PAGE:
Thursday, February 10, 2011

Remembering Trevor Bailey

Trevor Bailey, who died this morning, went down in cricketing legend as the supreme defensive player and was also a skilled fast medium bowler. His playing career ended just to soon for me to remember it, but he was for many years an important figure on Test Match Special as, with Fred Trueman, he provided the expert comment between overs.

To explain their respective styles to readers who are too young to remember this era, Bailey was like Geoff Boycott at his best (witty, acerbic, generous to the best modern players) and Trueman was like Geoff Boycott at his worse (repetitive and convinced that no one today is as good as they were in his day or he was himself).

When they were forcibly retired at the same time, I felt strongly that Trueman had already been allowed to stay far too long and Bailey had been got rid off to soon.

Someone once likened his crisp style to Mr Jingle in Pickwick Papers. So much so that it was suggested in a letter to Test Match Special that he would have described an incident where one England slip fielder dropped the ball on to his boot and it was caught by the man next to him as follows:
"Good ball. Bad shot. Got the edge. Bad drop. Good pass. Nice catch. Back in the hutch. Thank you very much."
Bailey was also revered as a coach and thinker on the game, and his influence on the England team is still felt. His protege at Essex was Keith Fletcher, who was in turn a great influence on the careers of Graham Gooch, the current England batting coach, and Nasser Hussain, the captain under whom our recent revival began.

British Pathe has put together a Trevor Bailey archive


Max Atkinson said...

Trevor Bailey was also a thoroughly good chap as far as autograph hunters like me were concerned. When I was a kid in the 1950s, we used to go to the Scarborough cricket week, where all the top cricketers used to come to let their hair down at the end of the season.

At lunch and tea breaks, the players had to cross the field from the pavilion to a marquee, pursued by the likes of me begging them to sign our books. One thing we all knew that Bailey would never oblige during the day. But we didn't mind at all, because we also knew that, at the end of play, he would sit in his car (a Ford Consul, if I remember rightly) in the car park and keep on signing autographs for however long took for the queue to disappear.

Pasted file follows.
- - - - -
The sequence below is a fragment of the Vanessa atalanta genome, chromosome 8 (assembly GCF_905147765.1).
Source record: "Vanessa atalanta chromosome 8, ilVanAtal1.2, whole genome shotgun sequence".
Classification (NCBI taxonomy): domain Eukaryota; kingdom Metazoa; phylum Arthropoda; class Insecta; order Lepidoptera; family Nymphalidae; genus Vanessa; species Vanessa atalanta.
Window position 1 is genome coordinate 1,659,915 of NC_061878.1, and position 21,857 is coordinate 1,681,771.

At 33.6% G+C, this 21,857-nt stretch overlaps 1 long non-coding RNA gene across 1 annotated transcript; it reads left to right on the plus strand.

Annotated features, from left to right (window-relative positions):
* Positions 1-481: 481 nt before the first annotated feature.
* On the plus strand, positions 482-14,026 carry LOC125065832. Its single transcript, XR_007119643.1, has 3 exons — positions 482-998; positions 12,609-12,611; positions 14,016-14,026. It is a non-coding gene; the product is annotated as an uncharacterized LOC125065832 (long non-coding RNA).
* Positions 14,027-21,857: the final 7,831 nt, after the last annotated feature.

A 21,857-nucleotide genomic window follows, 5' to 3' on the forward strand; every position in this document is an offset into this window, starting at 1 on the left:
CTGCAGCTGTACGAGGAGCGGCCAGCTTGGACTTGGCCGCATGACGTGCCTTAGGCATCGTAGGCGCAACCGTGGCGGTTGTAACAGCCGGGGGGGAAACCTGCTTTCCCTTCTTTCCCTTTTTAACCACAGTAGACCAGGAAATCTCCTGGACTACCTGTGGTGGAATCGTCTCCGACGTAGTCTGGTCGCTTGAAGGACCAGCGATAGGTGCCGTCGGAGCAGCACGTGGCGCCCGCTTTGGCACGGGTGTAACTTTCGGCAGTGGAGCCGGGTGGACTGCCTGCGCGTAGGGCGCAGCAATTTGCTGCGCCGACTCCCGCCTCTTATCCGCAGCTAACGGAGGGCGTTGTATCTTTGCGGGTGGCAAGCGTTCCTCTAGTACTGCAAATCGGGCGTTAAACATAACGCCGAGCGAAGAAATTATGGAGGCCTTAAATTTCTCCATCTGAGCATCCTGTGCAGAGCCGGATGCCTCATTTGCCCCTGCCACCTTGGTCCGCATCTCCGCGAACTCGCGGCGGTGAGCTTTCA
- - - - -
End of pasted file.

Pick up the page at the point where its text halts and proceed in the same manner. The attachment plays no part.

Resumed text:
This was in marked contrast with Brian Close's condescending attitude towards us. His was a signature that was notoriously difficult to get into your book. I spent at least three mornings following (and pleading with) him from his hotel to the ground. Eventually, he did gave in, but with rather bad grace. He stopped, looked angrily down at me and said "Oh, give us 'ere yer boooooook.'

I remember thinking - and this is really saying something for a Yorkshire lad at the time - that Close wasn't nearly as nice a the affable Trevor Bailey, even though the latter came from somewhere a long way down south called Essex.

The last time all this came flooding back to me was many years later when I took my sons (by then also equipped with autograph books) to watch Oxford University playing against Yorkshire at the Parks -the only 'first-class' ground in the country where Boycott had never made a century. This was one of the last chances he would have to do it, but he was out in his 90s - which drove him into in such a foul mood that he refused to have anything whatsoever to do any of the youngsters (or anyone else as far as I could see), let alone waste his time signing their autograph books.

At about the same time, perhaps even the same week, he did have plenty of time to sign his latest book for (grown-up) customers at Blackwells, where he did manage to break another record - for the longest queue any author had ever attracted, at least until then.

Richard T said...

As an Essex man, I remember seeing Barnacle Bailey at county matches in the 1950s, with Doug Insole as captain and, as you say, he was a model player and a decent man. The best memorial to him is the Essex side under Fletcher and Tonker Taylor. The only pity is that his influence is not felt in the modern game where the ability to dig in to save a match is sadly lacking; perhaps the need to entertain is too dominant.